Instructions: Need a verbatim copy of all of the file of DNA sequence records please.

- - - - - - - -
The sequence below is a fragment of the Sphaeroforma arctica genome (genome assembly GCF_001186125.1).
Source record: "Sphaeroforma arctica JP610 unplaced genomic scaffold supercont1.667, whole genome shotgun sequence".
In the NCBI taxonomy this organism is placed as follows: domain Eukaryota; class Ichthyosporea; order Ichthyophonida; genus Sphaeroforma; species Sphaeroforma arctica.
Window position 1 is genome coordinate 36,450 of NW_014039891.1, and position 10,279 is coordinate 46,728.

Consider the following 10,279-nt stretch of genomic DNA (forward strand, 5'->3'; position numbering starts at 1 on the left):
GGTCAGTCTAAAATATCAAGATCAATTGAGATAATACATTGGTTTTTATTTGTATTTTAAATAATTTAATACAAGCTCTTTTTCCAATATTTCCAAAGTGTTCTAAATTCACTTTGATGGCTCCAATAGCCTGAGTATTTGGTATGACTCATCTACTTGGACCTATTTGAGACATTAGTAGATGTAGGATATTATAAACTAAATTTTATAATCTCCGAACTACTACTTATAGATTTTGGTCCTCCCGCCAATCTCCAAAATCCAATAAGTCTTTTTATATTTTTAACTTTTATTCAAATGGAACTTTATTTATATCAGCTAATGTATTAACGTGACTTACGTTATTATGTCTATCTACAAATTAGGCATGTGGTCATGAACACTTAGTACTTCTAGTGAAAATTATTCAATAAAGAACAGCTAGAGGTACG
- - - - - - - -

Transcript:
The sequence below is a fragment of the Sphaeroforma arctica genome (genome assembly GCF_001186125.1).
Source record: "Sphaeroforma arctica JP610 unplaced genomic scaffold supercont1.667, whole genome shotgun sequence".
In the NCBI taxonomy this organism is placed as follows: domain Eukaryota; class Ichthyosporea; order Ichthyophonida; genus Sphaeroforma; species Sphaeroforma arctica.
Window position 1 is genome coordinate 36,450 of NW_014039891.1, and position 10,279 is coordinate 46,728.

Consider the following 10,279-nt stretch of genomic DNA (forward strand, 5'->3'; position numbering starts at 1 on the left):
GGTCAGTCTAAAATATCAAGATCAATTGAGATAATACATTGGTTTTTATTTGTATTTTAAATAATTTAATACAAGCTCTTTTTCCAATATTTCCAAAGTGTTCTAAATTCACTTTGATGGCTCCAATAGCCTGAGTATTTGGTATGACTCATCTACTTGGACCTATTTGAGACATTAGTAGATGTAGGATATTATAAACTAAATTTTATAATCTCCGAACTACTACTTATAGATTTTGGTCCTCCCGCCAATCTCCAAAATCCAATAAGTCTTTTTATATTTTTAACTTTTATTCAAATGGAACTTTATTTATATCAGCTAATGTATTAACGTGACTTACGTTATTATGTCTATCTACAAATTAGGCATGTGGTCATGAACACTTAGTACTTCTAGTGAAAATTATTCAATAAAGAACAGCTAGAGGTACG